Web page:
Kant’s third Critique on aesthetics has long been used as a foundation for bourgeois aesthetics, while the left has made aesthetics virtually synonymous with ideology and class stratified cultural practices.
This book seeks to release Kant from his entombment as a bourgeois philosopher, recasting his third
Critique in a way that provides for a Marxist defence of the aesthetic. Beginning with Kant’s first Critique, the book tracks the contradictions and dualities in the architecture of Kant’s attempt to provide an account of the relations between knowledge and sense, freedom and determination.
Despite the dualities, Kant’s thought is full of interesting anticipations of the third Critique which can be read as a break with the problematic architecture of the first Critique. The aesthetic turn is no mere footnote to Kant’s philosophy, or a simple ‘completion’ of a unified project, but an attempt to overcome the dilemmas in which his thought had become trapped. The aesthetic, it turns out, is good to think with, for Kant and for us, not least because it de-reifies the social and socialises the individual.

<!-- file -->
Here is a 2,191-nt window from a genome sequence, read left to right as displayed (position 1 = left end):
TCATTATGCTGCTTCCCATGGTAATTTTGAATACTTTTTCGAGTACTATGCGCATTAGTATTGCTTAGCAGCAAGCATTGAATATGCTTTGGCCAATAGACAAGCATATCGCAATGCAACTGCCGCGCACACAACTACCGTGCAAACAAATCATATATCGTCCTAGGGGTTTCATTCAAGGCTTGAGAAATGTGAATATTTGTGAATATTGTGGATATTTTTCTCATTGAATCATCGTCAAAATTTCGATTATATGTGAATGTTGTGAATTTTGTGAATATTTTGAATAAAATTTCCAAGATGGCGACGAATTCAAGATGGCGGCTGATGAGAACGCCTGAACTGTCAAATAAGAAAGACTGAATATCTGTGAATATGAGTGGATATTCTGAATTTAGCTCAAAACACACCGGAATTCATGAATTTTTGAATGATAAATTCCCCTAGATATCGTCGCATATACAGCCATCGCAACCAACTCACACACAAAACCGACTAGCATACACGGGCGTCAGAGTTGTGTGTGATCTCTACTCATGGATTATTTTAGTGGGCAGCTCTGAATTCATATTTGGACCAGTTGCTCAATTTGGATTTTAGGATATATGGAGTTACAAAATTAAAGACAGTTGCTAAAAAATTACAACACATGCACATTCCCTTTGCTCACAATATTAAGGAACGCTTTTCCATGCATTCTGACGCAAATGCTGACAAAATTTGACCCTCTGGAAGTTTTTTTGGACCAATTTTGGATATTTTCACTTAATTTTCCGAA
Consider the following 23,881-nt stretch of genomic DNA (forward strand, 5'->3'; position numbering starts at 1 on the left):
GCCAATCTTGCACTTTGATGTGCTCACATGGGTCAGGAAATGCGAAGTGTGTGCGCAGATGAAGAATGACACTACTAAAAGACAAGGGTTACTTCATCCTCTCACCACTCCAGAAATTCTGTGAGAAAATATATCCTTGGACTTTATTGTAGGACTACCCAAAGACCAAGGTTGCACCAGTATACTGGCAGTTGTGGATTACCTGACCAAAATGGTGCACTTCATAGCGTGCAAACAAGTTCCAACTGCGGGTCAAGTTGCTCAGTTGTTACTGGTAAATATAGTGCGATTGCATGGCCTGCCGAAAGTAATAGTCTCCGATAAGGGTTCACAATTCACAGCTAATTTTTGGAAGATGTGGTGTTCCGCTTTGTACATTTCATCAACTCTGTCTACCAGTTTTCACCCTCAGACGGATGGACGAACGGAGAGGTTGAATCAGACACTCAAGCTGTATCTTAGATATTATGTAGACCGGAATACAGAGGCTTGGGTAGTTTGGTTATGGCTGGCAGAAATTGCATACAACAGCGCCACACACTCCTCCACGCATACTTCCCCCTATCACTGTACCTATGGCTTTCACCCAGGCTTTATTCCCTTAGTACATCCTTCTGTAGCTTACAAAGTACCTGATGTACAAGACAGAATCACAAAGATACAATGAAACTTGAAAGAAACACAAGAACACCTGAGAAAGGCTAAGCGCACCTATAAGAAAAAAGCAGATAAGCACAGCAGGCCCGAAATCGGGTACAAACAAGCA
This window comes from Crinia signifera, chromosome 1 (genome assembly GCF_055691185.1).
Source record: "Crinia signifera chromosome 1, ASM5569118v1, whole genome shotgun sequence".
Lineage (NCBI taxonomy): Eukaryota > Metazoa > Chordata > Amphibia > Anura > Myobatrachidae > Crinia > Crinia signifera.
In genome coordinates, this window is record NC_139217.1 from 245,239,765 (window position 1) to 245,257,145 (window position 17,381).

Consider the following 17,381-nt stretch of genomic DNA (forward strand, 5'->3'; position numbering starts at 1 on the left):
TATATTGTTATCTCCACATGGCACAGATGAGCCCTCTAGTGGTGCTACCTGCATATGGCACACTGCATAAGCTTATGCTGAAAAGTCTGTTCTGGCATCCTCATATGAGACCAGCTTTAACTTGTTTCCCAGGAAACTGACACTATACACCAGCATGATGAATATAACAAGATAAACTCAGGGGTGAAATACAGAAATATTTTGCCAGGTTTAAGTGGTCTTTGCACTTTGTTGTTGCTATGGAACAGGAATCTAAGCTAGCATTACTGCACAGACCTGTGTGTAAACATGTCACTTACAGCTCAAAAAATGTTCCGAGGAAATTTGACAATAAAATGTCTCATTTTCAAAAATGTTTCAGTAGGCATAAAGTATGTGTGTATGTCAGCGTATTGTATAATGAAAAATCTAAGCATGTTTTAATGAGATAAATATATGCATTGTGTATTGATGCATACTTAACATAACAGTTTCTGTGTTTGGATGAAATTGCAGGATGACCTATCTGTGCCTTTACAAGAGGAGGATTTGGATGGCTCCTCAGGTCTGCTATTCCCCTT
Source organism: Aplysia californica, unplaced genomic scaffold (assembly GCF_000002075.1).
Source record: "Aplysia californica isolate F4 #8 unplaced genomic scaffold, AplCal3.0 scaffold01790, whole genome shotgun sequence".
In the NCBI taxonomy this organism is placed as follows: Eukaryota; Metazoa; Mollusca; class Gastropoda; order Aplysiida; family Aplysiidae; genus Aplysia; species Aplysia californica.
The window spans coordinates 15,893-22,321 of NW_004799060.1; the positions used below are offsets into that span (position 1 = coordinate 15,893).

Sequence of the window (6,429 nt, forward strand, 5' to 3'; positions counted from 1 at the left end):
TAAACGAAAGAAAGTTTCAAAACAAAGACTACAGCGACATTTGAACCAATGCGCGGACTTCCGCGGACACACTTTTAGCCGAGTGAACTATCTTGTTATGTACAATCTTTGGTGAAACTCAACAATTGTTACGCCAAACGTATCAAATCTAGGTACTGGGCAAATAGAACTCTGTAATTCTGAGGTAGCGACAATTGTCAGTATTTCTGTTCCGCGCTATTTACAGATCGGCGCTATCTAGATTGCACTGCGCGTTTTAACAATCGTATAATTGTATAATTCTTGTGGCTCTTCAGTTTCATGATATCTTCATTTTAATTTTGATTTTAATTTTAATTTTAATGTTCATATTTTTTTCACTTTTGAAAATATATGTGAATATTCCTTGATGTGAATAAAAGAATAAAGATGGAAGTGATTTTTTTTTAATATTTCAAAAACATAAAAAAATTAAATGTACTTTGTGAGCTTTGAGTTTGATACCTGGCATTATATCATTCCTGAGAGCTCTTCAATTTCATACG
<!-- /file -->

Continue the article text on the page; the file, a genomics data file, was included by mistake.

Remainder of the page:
“Through a close reading of the Critique of Judgment, Wayne brings to light a Kant who anticipates aspects of Marx’s thought on labor and the aesthetic, and points us to the “ineliminable utopian dimension” of aesthetic thought. Against everything we’ve been told, Kant’s aesthetic turns out to be at least potentially materialist, social, and conceptual. This book is a compelling demonstration of the continuing resourcefulness of rational critique for progressive cultural politics today.”
Andrew Hemingway, Emeritus Professor of History of Art, University College London, UK.
“An audacious rereading of Kant’s critical project…Wayne’s book makes a provocative and substantial contribution to Marxist philosophy that should help to stimulate productive new approaches to the aesthetic dimension of radical politics and the deeper grounds of critique in general”
Bryan Smyth, Philosophy in Review
“Red Kant attempts nothing less than a reclaiming of the aesthetic for the cause of emancipatory social transformation…[Wayne] situates his case within Kant’s formidable philosophical system and draws consequential links to Marx…It’s success in this endeavour rests largely on Wayne’s rare ability to distinguish philosophical explication from his own powerful reinterpretations.”
Eddy Troy, Film-Philosophy, read the full review here
Read chapter one here